By Andrea Ferrero, www.pocketschange.com
Financial Literacy Day was celebrated on June 26th on Capitol Hill. Students, educators, finance education leaders, and policy makers came together to discuss the future of financial education. Rep. Joyce Beatty (D-OH) kicked off the event sharing that “Financial literacy is important for today, tomorrow, and all our futures.” The energy of that message resonated through the afternoon as everyone explored the tremendous potential of finance education to spark change and transform lives.
As a board member of the California Jump$tart and the Executive Director of Pockets Change, I was drawn to the sense of collaboration. From students sharing the impact of finance education in their lives to organizations discussing how we can all advocate for greater access and application of resources, everyone shared that financial literacy impacts much more than our wallets. We change lives when we work together to build financial literacy and financial resilience.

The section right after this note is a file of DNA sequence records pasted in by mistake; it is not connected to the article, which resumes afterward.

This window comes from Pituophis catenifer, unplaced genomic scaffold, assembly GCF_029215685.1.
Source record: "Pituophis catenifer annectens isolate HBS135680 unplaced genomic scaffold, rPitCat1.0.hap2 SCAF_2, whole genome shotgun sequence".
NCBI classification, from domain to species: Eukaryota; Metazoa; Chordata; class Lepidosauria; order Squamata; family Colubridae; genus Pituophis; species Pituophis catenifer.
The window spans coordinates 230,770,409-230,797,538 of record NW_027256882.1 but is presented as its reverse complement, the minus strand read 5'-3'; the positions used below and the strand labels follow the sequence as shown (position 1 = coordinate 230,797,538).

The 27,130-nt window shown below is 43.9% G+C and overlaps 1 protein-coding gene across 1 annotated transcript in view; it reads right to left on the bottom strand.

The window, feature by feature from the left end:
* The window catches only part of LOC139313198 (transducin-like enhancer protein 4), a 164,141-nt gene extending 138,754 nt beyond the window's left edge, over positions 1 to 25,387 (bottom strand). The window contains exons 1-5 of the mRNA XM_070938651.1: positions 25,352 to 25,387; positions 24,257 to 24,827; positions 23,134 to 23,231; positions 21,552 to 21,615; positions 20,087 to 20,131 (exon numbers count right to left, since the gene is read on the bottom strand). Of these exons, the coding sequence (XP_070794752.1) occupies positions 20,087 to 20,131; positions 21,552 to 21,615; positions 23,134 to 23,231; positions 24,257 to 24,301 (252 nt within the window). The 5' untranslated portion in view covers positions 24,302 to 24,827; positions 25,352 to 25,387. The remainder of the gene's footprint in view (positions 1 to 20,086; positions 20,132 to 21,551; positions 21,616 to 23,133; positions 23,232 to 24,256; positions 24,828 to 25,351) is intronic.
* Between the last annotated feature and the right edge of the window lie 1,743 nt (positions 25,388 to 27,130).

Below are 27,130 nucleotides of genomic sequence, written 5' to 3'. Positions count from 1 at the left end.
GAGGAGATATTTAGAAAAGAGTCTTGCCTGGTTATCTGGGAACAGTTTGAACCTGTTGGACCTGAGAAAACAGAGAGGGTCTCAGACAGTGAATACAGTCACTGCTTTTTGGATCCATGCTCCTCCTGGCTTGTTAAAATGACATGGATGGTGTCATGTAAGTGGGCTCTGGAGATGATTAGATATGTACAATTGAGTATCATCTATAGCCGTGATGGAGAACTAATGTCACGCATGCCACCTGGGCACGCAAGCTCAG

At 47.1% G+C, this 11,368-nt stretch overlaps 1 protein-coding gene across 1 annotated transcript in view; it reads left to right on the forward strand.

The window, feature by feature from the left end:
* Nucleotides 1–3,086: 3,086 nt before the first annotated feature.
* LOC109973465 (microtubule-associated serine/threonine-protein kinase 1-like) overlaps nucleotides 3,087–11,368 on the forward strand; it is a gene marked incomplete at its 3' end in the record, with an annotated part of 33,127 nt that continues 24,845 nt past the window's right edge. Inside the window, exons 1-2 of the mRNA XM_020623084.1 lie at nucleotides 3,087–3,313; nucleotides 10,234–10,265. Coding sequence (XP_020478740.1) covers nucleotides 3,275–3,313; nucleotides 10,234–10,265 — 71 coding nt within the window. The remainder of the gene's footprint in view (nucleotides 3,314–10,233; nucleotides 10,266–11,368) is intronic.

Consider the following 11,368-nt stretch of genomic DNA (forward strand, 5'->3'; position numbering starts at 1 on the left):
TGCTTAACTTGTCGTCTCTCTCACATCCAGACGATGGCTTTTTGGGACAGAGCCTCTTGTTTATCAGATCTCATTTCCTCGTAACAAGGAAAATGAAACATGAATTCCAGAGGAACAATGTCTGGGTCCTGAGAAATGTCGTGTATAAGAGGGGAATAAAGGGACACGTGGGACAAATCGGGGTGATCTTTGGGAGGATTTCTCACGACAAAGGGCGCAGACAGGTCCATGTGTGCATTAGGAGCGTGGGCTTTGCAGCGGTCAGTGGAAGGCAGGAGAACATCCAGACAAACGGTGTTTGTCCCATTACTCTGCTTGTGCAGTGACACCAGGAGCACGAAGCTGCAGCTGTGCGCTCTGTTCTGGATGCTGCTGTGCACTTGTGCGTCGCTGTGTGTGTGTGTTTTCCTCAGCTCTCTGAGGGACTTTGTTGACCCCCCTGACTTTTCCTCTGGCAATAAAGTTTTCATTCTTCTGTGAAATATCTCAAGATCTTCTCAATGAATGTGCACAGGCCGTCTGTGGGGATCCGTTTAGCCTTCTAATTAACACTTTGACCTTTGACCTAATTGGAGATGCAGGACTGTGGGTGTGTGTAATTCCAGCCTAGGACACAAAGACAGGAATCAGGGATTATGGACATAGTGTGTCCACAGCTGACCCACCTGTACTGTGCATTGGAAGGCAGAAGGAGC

Celebrating Jump$tart Coalition’s impact across the country! Laura Levine CEO and President of National Jump$tart, Bill Cheeks Jump$tart Eastern States Regional Director, President ABBA Associates Inc., Executive Director of Coalition to improve Credit Education, and Andrea Ferrero California Jump$tart board member and Executive Director of Pockets Change
Los Angeles Unified has announced plans to partner with the California Council on Economic Education (CCEE) and City National Bank to provide high school seniors and families greater access to financial literacy education. CCEE will provide free financial literacy workshops for LAUSD students and their families, thanks to a generous donation from CCEE Board Member, John Nickoll and the Nickoll Family Foundation. The workshops will complement a digital interactive tool from City National Bank that high school seniors can use to learn personal finance in the classroom. Lessons for both programs include how to apply for financial aid, establish credit, invest wisely and more.